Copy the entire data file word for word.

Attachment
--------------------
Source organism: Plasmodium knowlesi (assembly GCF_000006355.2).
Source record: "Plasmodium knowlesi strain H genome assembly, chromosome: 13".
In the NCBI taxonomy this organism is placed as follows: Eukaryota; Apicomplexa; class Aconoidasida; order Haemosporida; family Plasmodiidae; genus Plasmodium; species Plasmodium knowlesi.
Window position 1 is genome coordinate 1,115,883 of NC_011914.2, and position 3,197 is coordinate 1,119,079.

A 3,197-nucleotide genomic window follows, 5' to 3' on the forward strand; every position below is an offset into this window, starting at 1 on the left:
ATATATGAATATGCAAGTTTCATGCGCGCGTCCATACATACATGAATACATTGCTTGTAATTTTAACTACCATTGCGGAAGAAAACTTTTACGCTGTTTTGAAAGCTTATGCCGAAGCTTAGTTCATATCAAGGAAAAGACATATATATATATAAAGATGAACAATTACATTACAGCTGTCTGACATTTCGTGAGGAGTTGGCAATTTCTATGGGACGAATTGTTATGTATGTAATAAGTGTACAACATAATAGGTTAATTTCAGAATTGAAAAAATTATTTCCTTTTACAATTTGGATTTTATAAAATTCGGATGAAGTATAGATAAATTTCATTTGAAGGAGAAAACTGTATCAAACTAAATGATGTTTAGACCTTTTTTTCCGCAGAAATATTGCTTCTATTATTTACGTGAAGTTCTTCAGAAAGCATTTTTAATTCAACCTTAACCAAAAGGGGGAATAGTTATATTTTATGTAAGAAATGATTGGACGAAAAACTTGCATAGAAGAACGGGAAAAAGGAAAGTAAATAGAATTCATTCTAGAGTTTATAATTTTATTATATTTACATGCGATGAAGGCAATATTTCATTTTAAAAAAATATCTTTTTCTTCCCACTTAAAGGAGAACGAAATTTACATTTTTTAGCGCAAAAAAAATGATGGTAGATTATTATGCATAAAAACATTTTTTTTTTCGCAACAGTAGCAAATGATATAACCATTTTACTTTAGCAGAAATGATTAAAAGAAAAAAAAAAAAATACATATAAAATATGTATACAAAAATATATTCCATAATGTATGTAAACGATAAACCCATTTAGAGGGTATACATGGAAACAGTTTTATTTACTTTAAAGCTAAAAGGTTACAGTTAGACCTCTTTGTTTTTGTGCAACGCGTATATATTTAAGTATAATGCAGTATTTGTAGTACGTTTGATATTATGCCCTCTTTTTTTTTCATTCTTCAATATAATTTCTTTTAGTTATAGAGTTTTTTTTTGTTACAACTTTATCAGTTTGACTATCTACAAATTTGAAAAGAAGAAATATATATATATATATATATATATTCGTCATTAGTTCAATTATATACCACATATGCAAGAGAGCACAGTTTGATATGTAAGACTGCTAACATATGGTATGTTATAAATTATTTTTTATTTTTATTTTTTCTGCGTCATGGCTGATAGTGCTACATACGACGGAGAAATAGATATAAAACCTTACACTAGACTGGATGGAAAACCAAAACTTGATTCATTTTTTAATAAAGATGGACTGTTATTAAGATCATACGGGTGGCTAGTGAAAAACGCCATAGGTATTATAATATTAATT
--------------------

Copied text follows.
Source organism: Plasmodium knowlesi (assembly GCF_000006355.2).
Source record: "Plasmodium knowlesi strain H genome assembly, chromosome: 13".
In the NCBI taxonomy this organism is placed as follows: Eukaryota; Apicomplexa; class Aconoidasida; order Haemosporida; family Plasmodiidae; genus Plasmodium; species Plasmodium knowlesi.
Window position 1 is genome coordinate 1,115,883 of NC_011914.2, and position 3,197 is coordinate 1,119,079.

A 3,197-nucleotide genomic window follows, 5' to 3' on the forward strand; every position below is an offset into this window, starting at 1 on the left:
ATATATGAATATGCAAGTTTCATGCGCGCGTCCATACATACATGAATACATTGCTTGTAATTTTAACTACCATTGCGGAAGAAAACTTTTACGCTGTTTTGAAAGCTTATGCCGAAGCTTAGTTCATATCAAGGAAAAGACATATATATATATAAAGATGAACAATTACATTACAGCTGTCTGACATTTCGTGAGGAGTTGGCAATTTCTATGGGACGAATTGTTATGTATGTAATAAGTGTACAACATAATAGGTTAATTTCAGAATTGAAAAAATTATTTCCTTTTACAATTTGGATTTTATAAAATTCGGATGAAGTATAGATAAATTTCATTTGAAGGAGAAAACTGTATCAAACTAAATGATGTTTAGACCTTTTTTTCCGCAGAAATATTGCTTCTATTATTTACGTGAAGTTCTTCAGAAAGCATTTTTAATTCAACCTTAACCAAAAGGGGGAATAGTTATATTTTATGTAAGAAATGATTGGACGAAAAACTTGCATAGAAGAACGGGAAAAAGGAAAGTAAATAGAATTCATTCTAGAGTTTATAATTTTATTATATTTACATGCGATGAAGGCAATATTTCATTTTAAAAAAATATCTTTTTCTTCCCACTTAAAGGAGAACGAAATTTACATTTTTTAGCGCAAAAAAAATGATGGTAGATTATTATGCATAAAAACATTTTTTTTTTCGCAACAGTAGCAAATGATATAACCATTTTACTTTAGCAGAAATGATTAAAAGAAAAAAAAAAAAATACATATAAAATATGTATACAAAAATATATTCCATAATGTATGTAAACGATAAACCCATTTAGAGGGTATACATGGAAACAGTTTTATTTACTTTAAAGCTAAAAGGTTACAGTTAGACCTCTTTGTTTTTGTGCAACGCGTATATATTTAAGTATAATGCAGTATTTGTAGTACGTTTGATATTATGCCCTCTTTTTTTTTCATTCTTCAATATAATTTCTTTTAGTTATAGAGTTTTTTTTTGTTACAACTTTATCAGTTTGACTATCTACAAATTTGAAAAGAAGAAATATATATATATATATATATATATTCGTCATTAGTTCAATTATATACCACATATGCAAGAGAGCACAGTTTGATATGTAAGACTGCTAACATATGGTATGTTATAAATTATTTTTTATTTTTATTTTTTCTGCGTCATGGCTGATAGTGCTACATACGACGGAGAAATAGATATAAAACCTTACACTAGACTGGATGGAAAACCAAAACTTGATTCATTTTTTAATAAAGATGGACTGTTATTAAGATCATACGGGTGGCTAGTGAAAAACGCCATAGGTATTATAATATTAATT